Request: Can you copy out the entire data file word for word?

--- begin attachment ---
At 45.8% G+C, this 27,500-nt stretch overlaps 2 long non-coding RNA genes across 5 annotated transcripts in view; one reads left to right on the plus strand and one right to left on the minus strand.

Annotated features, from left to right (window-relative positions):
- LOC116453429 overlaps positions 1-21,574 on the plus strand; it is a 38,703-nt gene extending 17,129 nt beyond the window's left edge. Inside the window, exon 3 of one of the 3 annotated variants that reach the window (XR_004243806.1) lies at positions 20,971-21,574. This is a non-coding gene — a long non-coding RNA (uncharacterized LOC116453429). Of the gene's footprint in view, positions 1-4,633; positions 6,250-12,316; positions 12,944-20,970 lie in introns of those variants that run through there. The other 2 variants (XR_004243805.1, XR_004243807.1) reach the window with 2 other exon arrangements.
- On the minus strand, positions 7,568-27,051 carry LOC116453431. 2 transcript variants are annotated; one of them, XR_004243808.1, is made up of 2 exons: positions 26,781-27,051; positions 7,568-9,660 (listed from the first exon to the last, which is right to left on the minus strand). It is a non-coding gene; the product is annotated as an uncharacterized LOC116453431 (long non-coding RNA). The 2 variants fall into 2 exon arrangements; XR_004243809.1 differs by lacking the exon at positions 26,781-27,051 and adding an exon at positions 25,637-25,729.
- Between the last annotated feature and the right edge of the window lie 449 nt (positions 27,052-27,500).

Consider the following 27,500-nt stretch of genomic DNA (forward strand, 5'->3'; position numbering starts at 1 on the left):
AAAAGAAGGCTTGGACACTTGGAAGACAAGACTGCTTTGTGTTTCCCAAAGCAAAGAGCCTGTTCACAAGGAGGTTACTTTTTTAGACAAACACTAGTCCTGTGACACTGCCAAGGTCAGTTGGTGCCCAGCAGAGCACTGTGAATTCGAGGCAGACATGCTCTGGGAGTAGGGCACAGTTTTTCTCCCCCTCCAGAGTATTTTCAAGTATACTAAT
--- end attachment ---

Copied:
At 45.8% G+C, this 27,500-nt stretch overlaps 2 long non-coding RNA genes across 5 annotated transcripts in view; one reads left to right on the plus strand and one right to left on the minus strand.

Annotated features, from left to right (window-relative positions):
- LOC116453429 overlaps positions 1-21,574 on the plus strand; it is a 38,703-nt gene extending 17,129 nt beyond the window's left edge. Inside the window, exon 3 of one of the 3 annotated variants that reach the window (XR_004243806.1) lies at positions 20,971-21,574. This is a non-coding gene — a long non-coding RNA (uncharacterized LOC116453429). Of the gene's footprint in view, positions 1-4,633; positions 6,250-12,316; positions 12,944-20,970 lie in introns of those variants that run through there. The other 2 variants (XR_004243805.1, XR_004243807.1) reach the window with 2 other exon arrangements.
- On the minus strand, positions 7,568-27,051 carry LOC116453431. 2 transcript variants are annotated; one of them, XR_004243808.1, is made up of 2 exons: positions 26,781-27,051; positions 7,568-9,660 (listed from the first exon to the last, which is right to left on the minus strand). It is a non-coding gene; the product is annotated as an uncharacterized LOC116453431 (long non-coding RNA). The 2 variants fall into 2 exon arrangements; XR_004243809.1 differs by lacking the exon at positions 26,781-27,051 and adding an exon at positions 25,637-25,729.
- Between the last annotated feature and the right edge of the window lie 449 nt (positions 27,052-27,500).

Consider the following 27,500-nt stretch of genomic DNA (forward strand, 5'->3'; position numbering starts at 1 on the left):
AAAAGAAGGCTTGGACACTTGGAAGACAAGACTGCTTTGTGTTTCCCAAAGCAAAGAGCCTGTTCACAAGGAGGTTACTTTTTTAGACAAACACTAGTCCTGTGACACTGCCAAGGTCAGTTGGTGCCCAGCAGAGCACTGTGAATTCGAGGCAGACATGCTCTGGGAGTAGGGCACAGTTTTTCTCCCCCTCCAGAGTATTTTCAAGTATACTAAT